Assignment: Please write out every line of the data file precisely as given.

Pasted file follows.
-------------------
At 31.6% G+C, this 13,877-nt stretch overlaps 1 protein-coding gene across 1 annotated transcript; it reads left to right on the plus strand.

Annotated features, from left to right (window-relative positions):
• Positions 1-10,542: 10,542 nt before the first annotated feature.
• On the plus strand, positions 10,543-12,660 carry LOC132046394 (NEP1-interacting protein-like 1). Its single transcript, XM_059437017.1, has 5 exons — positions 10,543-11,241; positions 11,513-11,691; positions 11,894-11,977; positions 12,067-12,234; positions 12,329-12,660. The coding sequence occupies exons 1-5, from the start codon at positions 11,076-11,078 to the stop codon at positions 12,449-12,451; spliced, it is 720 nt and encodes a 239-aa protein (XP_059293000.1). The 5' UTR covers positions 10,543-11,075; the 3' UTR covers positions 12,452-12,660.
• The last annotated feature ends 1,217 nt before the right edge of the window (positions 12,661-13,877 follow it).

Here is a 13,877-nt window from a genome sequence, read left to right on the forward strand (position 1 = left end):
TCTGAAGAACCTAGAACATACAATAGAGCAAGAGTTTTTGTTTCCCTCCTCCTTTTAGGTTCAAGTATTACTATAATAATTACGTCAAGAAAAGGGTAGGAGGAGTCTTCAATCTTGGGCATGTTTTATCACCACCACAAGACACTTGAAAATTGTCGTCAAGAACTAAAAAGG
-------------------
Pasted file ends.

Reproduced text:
At 31.6% G+C, this 13,877-nt stretch overlaps 1 protein-coding gene across 1 annotated transcript; it reads left to right on the plus strand.

Annotated features, from left to right (window-relative positions):
• Positions 1-10,542: 10,542 nt before the first annotated feature.
• On the plus strand, positions 10,543-12,660 carry LOC132046394 (NEP1-interacting protein-like 1). Its single transcript, XM_059437017.1, has 5 exons — positions 10,543-11,241; positions 11,513-11,691; positions 11,894-11,977; positions 12,067-12,234; positions 12,329-12,660. The coding sequence occupies exons 1-5, from the start codon at positions 11,076-11,078 to the stop codon at positions 12,449-12,451; spliced, it is 720 nt and encodes a 239-aa protein (XP_059293000.1). The 5' UTR covers positions 10,543-11,075; the 3' UTR covers positions 12,452-12,660.
• The last annotated feature ends 1,217 nt before the right edge of the window (positions 12,661-13,877 follow it).

Here is a 13,877-nt window from a genome sequence, read left to right on the forward strand (position 1 = left end):
TCTGAAGAACCTAGAACATACAATAGAGCAAGAGTTTTTGTTTCCCTCCTCCTTTTAGGTTCAAGTATTACTATAATAATTACGTCAAGAAAAGGGTAGGAGGAGTCTTCAATCTTGGGCATGTTTTATCACCACCACAAGACACTTGAAAATTGTCGTCAAGAACTAAAAAGG